A new study appearing tomorrow in Earth and Planetary Science Letters rules out the possibility that the methane on Mars was delivered by meteorites, boosting the theory that life exists on the red planet.
Researchers had thought that meteorites might be responsible for Martian methane levels because when the rocks enter the planet's atmosphere they are subjected to intense heat, causing a chemical reaction that releases methane and other gases into the atmosphere.
However, the new study, by researchers from Imperial College London, shows that the volumes of methane that could be released by the meteorites entering Mars's atmosphere are too low to maintain the current atmospheric levels of methane. Previous studies have also ruled
out the possibility that the methane is delivered through volcanic activity.
The team used a technique called Quantitive Pyrolysis-Fourier Transform Infrared Spectroscopy to reproduce the same searing conditions experienced by meteorites as they enter the Martian atmosphere. The team heated the meteorite fragments to 1000 degrees Celsius and measured the gases that were released using an infrared beam.
When quantities of gas released by the laboratory experiments were combined with published calculations of meteorite in-fall rates on Mars, the scientists calculated that only 10 kilograms of meteorite methane was produced each year, far below the 100 to 300 tonnes required to replenish methane levels in the Martian atmosphere.
This leaves only two plausible theories to explain the gas's presence, according to the researchers behind today's findings. Either there are microorganisms living in the Martian soil that are producing methane gas as a by-product of their metabolic processes, or methane is being produced as a by-product of reactions between volcanic rock and water.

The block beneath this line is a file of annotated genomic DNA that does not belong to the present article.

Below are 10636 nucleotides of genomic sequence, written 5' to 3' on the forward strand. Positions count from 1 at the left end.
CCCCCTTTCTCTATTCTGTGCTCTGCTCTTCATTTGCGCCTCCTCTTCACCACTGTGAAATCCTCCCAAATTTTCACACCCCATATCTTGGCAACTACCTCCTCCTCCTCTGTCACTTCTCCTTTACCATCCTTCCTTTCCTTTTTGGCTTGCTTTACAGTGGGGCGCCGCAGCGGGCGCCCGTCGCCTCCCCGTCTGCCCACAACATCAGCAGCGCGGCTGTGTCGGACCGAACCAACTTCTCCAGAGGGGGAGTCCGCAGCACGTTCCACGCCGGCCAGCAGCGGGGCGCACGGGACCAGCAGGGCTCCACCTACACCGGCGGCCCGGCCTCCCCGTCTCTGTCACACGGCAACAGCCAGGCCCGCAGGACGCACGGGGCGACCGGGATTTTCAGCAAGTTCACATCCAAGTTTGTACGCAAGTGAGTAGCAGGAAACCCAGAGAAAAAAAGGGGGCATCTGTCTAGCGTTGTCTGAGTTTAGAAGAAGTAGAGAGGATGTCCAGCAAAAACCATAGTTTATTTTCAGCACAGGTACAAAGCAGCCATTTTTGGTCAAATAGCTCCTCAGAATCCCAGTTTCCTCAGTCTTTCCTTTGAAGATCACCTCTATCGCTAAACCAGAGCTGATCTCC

The team say their study will help NASA and ESA scientists who are planning a joint mission to the red planet in 2018 to search for the source of methane. The researchers say now that they have discovered that meteorites are not a source of Methane on Mars, ESA and NASA scientists can focus their attention on the two last remaining options.
Co-author, Professor Mark Sephton, Department of Earth Science and Engineering at Imperial College London said: "This work is a big step forward. As Sherlock Holmes said, eliminate all other factors and the one that remains must be the truth. The list of possible sources of methane gas is getting smaller and excitingly, extraterrestrial life still remains an option. Ultimately the final test may have to be on Mars."
Citation: Richard W. Court, Mark A. Sephton, 'Investigating the contribution of methane produced by ablating micrometeorites to the atmosphere of Mars', Earth and Planetary Science Letters 2009, (288)3-4, 382-385; doi:10.1016/j.epsl.2009.09.041
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